March Madness and April Showers

The past month has been one of some introspection. This post was written over the Easter weekend. On the Saturday I went to the Kitchener Farmer’s Market. When I first came to this dorpie (the Afrikaans word for a small town), I used to go every Saturday. I now manage with a visit every two weeks, the advantage of having a huge freezer (which came with the apartment, by the way) is manifest.

I have a very predictable route. I park in the underground area, go up to the level where the stalls are, and then follow a strict path. The first person I visit is Pat from Hamilton. He sells a range of olives and pickled vegetables. In my opinion his most interesting product is the olives stuffed with garlic. They are a real assault on the taste buds. We have got to know each other over the years and so first names are used. From there it’s a quick turnaround and across the aisle to the egg stand. This is run by an older couple who do not seem to have much of a sense of humour. I have yet to see them smile. If you can visualise the famous painting ‘American Gothic’ you will get the picture.

I then go to the fishmongers, right next to the butcher I use. Interestingly enough on Saturday they had none of the fish varieties that I would choose, they said their suppliers were out of stock. The fish I enjoy most when I am in Geneva, or indeed anywhere in Switzerland, is something called filet de lac, literally fish of the lake. I believe that this is caught in one of the great Lakes and now flown from Canada to Switzerland. I tried to buy a couple of different varieties to make an interesting fish stew.

The butcher is next. Their meat is an organic, and is really excellent. They make a wide range of sausages, from chorizo to cheddar and spinach. Of course this meat feast really comes into its own when the barbecue is available on the roof of the building, and we gather to braai. From there I buy a small pot of hummus, then go round the corner to the bread shop. They have an excellent selection, but none of the dark Russian style bread that I remember so well from Ukraine.

Of course if one is going to have bread then cheese is a must. There are a number of cheese stalls, my favourite of which has a wide range of cheeses, plus they sell milk and butter, which makes it a one stop shop. From there I will generally get some fruit and vegetables and buy mushrooms. Once the marketing is over I returned to the apartment and have a cooked breakfast. The only day of the week that I do this. I am quite pleased with my ability to use everything I buy. I really hate wasting things, and that is one of the reasons why the week tends to end with a soup.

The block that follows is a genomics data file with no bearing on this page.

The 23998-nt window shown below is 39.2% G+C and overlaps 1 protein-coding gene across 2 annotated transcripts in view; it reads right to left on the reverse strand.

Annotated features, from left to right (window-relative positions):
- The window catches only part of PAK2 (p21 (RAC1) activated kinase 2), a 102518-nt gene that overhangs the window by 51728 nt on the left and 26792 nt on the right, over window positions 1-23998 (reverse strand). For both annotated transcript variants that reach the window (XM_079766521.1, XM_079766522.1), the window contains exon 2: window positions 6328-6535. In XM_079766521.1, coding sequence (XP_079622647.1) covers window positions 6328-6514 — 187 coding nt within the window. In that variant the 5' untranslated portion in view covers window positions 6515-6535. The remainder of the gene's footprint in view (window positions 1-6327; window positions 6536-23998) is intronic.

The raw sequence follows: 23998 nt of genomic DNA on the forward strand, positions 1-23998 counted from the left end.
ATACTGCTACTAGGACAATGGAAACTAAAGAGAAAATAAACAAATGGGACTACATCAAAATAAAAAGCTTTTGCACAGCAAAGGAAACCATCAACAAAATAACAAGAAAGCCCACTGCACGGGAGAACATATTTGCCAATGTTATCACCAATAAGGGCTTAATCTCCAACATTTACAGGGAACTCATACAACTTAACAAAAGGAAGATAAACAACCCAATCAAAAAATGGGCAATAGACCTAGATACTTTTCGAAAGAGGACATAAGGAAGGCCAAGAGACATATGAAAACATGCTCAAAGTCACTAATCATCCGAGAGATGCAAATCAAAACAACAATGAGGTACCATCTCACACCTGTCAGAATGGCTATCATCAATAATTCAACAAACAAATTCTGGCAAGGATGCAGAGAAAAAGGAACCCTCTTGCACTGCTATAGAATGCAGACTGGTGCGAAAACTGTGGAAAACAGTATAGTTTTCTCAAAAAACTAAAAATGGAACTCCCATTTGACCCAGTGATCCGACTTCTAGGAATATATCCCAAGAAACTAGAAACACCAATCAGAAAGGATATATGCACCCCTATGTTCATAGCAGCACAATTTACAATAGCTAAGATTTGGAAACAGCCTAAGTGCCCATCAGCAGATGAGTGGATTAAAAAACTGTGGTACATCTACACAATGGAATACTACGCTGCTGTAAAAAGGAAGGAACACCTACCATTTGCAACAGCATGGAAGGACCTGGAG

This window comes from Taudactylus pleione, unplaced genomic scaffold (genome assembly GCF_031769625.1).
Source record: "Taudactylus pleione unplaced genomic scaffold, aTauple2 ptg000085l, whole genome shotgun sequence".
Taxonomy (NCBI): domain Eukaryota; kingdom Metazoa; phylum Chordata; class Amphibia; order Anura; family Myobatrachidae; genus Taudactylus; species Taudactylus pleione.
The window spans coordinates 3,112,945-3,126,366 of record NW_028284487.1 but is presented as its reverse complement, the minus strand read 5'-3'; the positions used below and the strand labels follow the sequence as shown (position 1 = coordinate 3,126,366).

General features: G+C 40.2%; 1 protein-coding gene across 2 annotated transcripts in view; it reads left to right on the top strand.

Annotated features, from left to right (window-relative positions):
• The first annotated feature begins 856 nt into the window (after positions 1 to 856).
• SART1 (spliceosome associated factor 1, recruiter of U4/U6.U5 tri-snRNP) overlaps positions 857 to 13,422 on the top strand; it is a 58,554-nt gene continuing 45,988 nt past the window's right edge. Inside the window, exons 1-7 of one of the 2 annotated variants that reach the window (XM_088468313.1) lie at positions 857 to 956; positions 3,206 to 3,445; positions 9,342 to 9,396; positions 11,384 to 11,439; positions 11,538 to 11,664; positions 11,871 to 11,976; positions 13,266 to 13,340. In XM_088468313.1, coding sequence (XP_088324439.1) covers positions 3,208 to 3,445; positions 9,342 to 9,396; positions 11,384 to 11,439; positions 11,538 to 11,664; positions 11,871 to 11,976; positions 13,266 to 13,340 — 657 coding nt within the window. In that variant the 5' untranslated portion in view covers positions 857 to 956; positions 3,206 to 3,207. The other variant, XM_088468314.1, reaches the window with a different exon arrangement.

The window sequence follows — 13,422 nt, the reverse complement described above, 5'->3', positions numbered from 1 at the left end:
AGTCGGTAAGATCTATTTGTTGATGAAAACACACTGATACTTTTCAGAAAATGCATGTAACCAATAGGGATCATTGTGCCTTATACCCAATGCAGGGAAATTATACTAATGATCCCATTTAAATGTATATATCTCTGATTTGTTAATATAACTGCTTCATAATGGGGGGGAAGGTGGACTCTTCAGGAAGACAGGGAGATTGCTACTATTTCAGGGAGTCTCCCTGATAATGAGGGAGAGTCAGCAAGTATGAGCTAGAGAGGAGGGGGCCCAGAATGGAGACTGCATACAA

A couple of weeks ago Rowan introduced me to the idea of a ‘Bullet Journal’, it seems like an excellent way of organising one’s thoughts and days. I have done all the preparation work, filling in tasks lists, drawing up the future appointments and getting everything in place. Now I need to use it, and this is when I realise that I am not as organised as I thought. I will keep you posted on this because it does seem to be an excellent way of ordering one’s life. I have about three articles that need to be written, one of the realities is that I keep forgetting about them and their relative importance. I also need to plan my travel for the rest of the year and this will be a useful way of doing it. I will write at length about Waterford towards the middle of the year. I give up my Governing Council role at Waterford at the July meeting. That is going to be strange since I have been involved with the school in various capacities since 1983. The Bullet Journal reminds me that this is looming.

I have been going to yoga a bit more regularly. Last week I went to see my local doctor as I decided my blood pressure was probably way too high. When it was taken it turned out to be a little bit raised but not catastrophically. I was quite taken aback. Perhaps the yoga is having an effect, certainly going to the gym is good for me but I didn’t think it was that great. The gym in my block of flats has a small amount of equipment, everything I need. However there is rarely anybody else in it, and it feels a little lonely.